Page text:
Citizens’ Assemblies: delaying mechanisms or reform catalysts?

Following the publication of the Committee on the Constitution’s report    on Ireland’s legislative electoral system, there has been relatively little debate about the merits of its proposal to establish a Citizens’ Assembly (CA). Would establishing a CA be the first step in a process of public engagement and radical institutional reform, or would it simply be an expensive and time-consuming way of  producing yet another report on institutional reform that would, once written, be consigned to gather dust alongside the numerous Seanad reform reports?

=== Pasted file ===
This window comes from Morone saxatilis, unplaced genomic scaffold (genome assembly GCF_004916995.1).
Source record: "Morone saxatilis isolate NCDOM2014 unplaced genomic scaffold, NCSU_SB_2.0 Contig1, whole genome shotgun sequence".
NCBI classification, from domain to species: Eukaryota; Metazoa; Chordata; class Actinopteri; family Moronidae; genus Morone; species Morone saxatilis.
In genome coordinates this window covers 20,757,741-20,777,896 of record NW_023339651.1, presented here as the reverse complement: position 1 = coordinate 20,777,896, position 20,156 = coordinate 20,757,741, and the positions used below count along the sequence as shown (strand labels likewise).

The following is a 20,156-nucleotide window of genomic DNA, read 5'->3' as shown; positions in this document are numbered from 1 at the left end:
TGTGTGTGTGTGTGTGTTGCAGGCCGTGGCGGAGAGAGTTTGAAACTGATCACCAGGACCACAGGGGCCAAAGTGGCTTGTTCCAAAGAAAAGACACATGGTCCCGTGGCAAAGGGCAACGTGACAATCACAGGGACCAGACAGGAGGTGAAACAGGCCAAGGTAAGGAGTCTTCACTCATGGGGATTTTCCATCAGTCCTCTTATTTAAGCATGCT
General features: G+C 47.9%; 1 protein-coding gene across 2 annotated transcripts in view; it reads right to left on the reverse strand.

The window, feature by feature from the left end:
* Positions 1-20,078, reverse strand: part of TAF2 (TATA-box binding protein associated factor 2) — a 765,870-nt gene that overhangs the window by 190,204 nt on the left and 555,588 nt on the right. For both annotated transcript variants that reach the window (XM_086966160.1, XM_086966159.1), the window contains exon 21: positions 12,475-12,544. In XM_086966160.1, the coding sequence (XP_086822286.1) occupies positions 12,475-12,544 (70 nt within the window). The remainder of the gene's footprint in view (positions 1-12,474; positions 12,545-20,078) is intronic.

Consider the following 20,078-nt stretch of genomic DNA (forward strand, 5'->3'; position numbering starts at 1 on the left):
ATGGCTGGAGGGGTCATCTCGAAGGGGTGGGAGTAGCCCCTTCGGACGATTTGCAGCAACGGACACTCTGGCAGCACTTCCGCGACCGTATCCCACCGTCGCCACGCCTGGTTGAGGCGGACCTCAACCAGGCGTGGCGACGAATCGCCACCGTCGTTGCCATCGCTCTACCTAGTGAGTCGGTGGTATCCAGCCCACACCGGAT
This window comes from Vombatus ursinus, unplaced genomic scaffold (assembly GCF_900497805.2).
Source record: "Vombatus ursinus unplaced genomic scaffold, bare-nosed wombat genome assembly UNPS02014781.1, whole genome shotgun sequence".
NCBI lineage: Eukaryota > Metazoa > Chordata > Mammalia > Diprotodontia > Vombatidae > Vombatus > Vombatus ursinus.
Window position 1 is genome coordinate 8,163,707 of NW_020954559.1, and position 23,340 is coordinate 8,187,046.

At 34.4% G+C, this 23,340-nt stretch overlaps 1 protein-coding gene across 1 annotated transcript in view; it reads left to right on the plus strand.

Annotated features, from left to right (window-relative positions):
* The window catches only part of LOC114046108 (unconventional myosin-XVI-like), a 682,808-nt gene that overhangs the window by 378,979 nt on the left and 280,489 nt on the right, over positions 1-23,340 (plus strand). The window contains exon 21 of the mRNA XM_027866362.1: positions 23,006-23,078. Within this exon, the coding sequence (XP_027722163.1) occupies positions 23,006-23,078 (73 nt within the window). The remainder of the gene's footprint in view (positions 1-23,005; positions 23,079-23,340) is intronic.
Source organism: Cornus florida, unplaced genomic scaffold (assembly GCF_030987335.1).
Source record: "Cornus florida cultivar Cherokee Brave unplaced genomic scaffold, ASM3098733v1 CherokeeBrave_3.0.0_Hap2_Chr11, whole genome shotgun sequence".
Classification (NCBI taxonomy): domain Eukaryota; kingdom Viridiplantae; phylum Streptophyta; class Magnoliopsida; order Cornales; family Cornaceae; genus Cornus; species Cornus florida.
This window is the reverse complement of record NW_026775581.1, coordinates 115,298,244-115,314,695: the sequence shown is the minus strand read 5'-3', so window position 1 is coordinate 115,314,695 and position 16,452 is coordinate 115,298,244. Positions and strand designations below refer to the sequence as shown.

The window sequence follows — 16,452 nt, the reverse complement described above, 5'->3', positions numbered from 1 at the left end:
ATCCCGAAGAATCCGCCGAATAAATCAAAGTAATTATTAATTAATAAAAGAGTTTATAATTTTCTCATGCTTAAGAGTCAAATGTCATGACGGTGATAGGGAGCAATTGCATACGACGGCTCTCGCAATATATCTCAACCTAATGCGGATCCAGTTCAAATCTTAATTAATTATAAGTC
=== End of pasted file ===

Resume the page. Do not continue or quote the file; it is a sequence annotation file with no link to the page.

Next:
Noel Whelan’s Irish Times article on this topic was unambiguous – he characterises the CA proposal as ‘just another example of the convoluted way our politicians go about avoiding doing anything substantial about reforming our political institutions’. While Dr. Jimmy Devins, TD countered in a letter to the Irish Times  that the Committee had, in fact, made an unambiguous recommendation with regard to whether PR-STV should be replaced with an alternative system (it argued that PR-STV should be retained); his reflections on what a CA would represent may provide some support to Whelan’s suspicions. According to Deputy Devins, ‘a citizens’ assembly is recommended as a means of ascertaining the views of the general public as to how the present electoral system can be improved’.